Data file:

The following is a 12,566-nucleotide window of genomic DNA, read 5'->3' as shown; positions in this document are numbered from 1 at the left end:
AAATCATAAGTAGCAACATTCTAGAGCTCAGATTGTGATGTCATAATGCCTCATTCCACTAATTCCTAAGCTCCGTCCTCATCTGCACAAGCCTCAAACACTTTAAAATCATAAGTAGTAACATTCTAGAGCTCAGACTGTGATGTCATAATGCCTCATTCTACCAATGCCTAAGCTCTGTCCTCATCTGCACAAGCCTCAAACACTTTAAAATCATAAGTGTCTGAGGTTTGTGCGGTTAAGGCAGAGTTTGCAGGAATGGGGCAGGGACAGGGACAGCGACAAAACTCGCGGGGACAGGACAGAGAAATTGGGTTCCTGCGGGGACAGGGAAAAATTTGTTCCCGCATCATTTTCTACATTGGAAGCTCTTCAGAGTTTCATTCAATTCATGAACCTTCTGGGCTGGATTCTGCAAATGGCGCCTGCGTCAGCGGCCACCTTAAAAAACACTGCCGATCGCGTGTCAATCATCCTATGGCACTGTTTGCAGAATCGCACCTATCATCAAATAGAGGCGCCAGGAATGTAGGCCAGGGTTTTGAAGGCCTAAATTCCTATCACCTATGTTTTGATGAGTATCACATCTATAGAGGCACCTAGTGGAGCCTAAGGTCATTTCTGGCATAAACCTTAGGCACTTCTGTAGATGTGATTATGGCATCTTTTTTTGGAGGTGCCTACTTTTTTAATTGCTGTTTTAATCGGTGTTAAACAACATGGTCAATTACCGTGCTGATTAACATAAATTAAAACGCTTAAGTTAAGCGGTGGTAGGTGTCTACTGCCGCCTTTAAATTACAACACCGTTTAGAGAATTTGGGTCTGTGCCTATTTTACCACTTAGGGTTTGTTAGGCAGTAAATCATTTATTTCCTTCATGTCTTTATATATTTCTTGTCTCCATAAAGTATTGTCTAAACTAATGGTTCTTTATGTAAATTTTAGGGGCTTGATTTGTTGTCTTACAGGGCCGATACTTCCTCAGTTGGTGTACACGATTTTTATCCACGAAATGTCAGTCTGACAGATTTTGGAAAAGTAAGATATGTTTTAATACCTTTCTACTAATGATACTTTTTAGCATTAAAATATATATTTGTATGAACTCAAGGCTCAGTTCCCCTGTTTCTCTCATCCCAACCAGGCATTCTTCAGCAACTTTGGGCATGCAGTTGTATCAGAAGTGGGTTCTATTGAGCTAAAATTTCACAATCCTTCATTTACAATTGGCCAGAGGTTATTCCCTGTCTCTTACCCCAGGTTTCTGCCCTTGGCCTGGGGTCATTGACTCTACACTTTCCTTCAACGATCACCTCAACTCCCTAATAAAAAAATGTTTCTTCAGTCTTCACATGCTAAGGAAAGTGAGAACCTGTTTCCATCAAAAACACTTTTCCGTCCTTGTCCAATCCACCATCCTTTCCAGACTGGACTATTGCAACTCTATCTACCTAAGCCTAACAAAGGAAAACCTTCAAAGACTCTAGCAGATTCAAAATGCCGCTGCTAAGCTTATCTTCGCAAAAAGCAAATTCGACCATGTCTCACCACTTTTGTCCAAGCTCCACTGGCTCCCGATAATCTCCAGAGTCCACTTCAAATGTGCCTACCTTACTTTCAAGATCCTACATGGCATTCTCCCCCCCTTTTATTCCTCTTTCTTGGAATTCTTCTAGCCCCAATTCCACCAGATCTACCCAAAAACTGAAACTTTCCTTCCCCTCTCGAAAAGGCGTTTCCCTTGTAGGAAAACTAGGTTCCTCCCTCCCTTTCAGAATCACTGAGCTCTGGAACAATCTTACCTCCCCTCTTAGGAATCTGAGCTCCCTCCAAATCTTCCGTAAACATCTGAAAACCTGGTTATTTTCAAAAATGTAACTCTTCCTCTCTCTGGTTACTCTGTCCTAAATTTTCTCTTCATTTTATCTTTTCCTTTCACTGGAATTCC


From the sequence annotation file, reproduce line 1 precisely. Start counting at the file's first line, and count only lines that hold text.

The following is a 12,566-nucleotide window of genomic DNA, read 5'->3' as shown; positions in this document are numbered from 1 at the left end: